Soldiers of the Royal Regiment of Scotland with Lieutenant Colonel Peter Hollins and Carol Evans [Picture: © Helen Pugh Photography]

New woodland in the Pentland Hills, Scotland, to mark First World War Centenary

Posted on centenarynews.com on 06 June 2014
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A new woodland is to be established in the Pentland Hills, south of Edinburgh, to honour Scotland's First World War soldiers.

Over the next four years of the Centenary period, more than 50,000 trees, including oak, birch and rowan, will be planted on land which has been used for army training for the last century.

Most of the trees will be planted in autumn 2014 and spring 2015, with children and members of the public being offered the opportunity to get involved with the planting.

Carol Evans, Director of The Woodland Trust Scotland said:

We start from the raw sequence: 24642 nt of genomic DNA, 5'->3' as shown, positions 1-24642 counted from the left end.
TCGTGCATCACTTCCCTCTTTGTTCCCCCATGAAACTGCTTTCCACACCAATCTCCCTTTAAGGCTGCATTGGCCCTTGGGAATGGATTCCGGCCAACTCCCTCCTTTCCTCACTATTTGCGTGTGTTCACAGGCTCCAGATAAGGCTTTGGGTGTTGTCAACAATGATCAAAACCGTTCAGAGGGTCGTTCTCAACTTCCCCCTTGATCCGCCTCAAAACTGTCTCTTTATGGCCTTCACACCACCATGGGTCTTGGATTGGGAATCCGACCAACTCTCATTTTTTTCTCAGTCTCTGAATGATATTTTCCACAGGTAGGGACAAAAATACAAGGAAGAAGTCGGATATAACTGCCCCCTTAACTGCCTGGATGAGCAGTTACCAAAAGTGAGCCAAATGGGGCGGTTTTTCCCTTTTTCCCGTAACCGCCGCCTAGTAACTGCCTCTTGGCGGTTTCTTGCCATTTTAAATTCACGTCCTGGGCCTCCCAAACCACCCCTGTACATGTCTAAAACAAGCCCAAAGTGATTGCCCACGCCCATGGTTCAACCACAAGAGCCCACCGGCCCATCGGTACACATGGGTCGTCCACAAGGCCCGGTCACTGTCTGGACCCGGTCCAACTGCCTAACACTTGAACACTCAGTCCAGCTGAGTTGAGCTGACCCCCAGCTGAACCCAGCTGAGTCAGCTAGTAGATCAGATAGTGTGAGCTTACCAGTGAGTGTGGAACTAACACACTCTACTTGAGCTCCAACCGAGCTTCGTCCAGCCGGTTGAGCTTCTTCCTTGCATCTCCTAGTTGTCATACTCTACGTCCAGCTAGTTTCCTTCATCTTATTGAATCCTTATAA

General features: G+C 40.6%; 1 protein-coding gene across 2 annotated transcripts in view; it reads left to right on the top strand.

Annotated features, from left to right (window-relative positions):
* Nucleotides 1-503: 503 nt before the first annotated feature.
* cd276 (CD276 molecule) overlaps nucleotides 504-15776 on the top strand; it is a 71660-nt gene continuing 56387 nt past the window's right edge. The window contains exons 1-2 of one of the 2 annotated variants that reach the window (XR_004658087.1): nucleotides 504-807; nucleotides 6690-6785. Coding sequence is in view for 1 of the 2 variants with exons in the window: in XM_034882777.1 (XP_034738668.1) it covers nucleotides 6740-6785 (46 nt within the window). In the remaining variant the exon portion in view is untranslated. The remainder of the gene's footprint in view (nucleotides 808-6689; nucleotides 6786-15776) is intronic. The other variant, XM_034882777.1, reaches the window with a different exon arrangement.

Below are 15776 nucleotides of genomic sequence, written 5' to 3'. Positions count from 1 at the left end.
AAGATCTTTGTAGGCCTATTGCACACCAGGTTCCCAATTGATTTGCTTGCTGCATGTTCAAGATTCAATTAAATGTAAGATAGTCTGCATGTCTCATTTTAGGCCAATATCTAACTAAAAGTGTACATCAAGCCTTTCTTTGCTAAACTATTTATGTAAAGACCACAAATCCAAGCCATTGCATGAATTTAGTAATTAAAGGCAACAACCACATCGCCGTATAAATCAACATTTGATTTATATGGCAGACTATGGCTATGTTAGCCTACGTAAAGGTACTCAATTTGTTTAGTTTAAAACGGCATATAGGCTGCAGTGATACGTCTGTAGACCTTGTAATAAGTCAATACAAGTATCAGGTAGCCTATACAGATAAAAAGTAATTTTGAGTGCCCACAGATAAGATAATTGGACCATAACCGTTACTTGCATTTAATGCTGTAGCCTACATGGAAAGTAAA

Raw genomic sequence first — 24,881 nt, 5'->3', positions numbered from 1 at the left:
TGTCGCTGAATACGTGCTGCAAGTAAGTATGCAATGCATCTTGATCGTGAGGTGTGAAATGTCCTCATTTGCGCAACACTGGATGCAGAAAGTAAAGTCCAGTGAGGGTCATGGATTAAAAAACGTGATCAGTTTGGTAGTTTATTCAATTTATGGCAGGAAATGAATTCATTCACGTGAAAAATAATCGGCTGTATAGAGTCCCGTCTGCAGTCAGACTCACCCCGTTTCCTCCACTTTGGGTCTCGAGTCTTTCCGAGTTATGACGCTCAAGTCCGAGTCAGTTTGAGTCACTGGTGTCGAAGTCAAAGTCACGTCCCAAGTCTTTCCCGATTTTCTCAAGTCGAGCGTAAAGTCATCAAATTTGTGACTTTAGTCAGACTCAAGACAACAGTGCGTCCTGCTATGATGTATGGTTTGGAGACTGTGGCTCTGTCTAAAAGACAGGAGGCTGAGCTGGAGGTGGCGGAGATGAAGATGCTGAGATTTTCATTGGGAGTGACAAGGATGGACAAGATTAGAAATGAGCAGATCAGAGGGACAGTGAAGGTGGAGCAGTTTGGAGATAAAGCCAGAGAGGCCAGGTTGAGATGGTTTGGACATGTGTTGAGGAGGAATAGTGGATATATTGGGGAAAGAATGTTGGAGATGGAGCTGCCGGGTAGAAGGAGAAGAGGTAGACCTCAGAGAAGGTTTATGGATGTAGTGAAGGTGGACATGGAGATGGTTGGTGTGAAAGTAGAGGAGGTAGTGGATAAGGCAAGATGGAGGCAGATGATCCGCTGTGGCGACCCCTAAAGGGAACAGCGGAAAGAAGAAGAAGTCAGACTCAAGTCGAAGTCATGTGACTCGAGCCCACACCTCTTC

"The area has been used by the military for more than 100 years, but it is also freely open to the public to explore and enjoy. That makes it a perfect place to create Scotland’s Centenary Wood. It will be a really special place to visit at any time of year but especially in autumn when people are thinking about remembrance".

She also appealed for £500,000 towards the cost of the project, which will eventually serve as "a beautiful place for people from all over Scotland to come and remember the heroes [of the First World War]".

The Woodland Trust is working in partnership with the Defence Infrastructure Organisation.

Lieutenant Colonel Peter Hollins said that the woodland will also act as an area for troops to train:

"We’re proud to be hosting Scotland’s First World War Centenary Wood on our estate. It provides a fitting memorial to the sacrifices of the past, whilst creating new woodland to help soldiers train more effectively in the future".

Source: UK Government press release

Posted by: Daniel Barry, Centenary News